Court hears Waterford mum and dad deny horrific abuse allegations made by son

The parents denied the charges at the Central Criminal Court
The parents denied the charges at the Central Criminal Court

A Waterford man and woman sexually abused and exploited their son when he was aged between five and nine it has been alleged at the Central Criminal Court.

The father of the boy is also accused of raping him, including with a poker, over the four year period.

The parents deny the charges and told gardaí that the boy was a “difficult child” who had attention deficit hyperactivity disorder and behavioural problems.

They face a total of 82 charges of abuse between 2007 and 2011 in Waterford. The father and mother have pleaded not guilty to 16 counts each of sexual exploitation and one charge each of child cruelty.

The mother has also denied 16 counts of sexual assault while the father denies 16 counts of anal rape and 16 counts of sexual assault with a poker.

Prosecuting counsel Pauline Walley SC told the jury in her opening address that the child first told a teacher in school about alleged physical abuse by his father. Social workers became involved and the boy was taken into care.

Counsel said that “over an extended period of time” the boy made further allegations of sexual abuse against his father and mother.

A medical examination was carried out on the child which found no physical trauma related to sexual assault. However, the examining doctor said this did not exclude the possibility of sexual abuse occurring, Ms Walley said.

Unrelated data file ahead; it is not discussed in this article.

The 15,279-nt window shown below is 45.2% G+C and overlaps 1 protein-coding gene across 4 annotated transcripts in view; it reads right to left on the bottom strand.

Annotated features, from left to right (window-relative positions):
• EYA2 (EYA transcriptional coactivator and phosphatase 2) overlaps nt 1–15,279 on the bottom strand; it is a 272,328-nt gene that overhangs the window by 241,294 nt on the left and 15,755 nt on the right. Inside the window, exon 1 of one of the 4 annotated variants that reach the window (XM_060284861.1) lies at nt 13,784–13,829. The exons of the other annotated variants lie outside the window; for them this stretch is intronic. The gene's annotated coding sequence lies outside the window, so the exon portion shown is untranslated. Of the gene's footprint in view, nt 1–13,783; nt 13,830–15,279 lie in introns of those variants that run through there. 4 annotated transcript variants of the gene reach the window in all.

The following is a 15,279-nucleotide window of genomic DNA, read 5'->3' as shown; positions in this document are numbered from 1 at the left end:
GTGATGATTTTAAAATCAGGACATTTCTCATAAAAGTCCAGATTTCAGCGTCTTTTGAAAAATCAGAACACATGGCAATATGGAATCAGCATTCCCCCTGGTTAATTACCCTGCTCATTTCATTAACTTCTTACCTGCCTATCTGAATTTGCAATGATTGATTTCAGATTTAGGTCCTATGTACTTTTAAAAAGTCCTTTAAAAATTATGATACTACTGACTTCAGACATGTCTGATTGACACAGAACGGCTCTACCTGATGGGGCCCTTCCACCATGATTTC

While the child was in foster care he told specialist garda interviewers about the alleged abuse.

In April last year the child told one of his carers that he “made up” the allegations of sexual abuse and that only physical abuse occurred.

Counsel said that gardaí then spoke to the boy again who told them the allegations were true and that he had said they weren't because he was afraid of the forthcoming trial.

Ms Walley told the jury that in television shows like CSI, things appeared messy at first but were always made clear by the end of the episode. She said real life and criminal trials were not like TV and events were rarely clear.

She said that jurors must not speculate on what might have happened and must judge the case on the evidence alone.

The trial, before Mr Justice Robert Eagar, continues on Thursday when the jury will hear from the now 12 year old boy.

By Conor Gallagher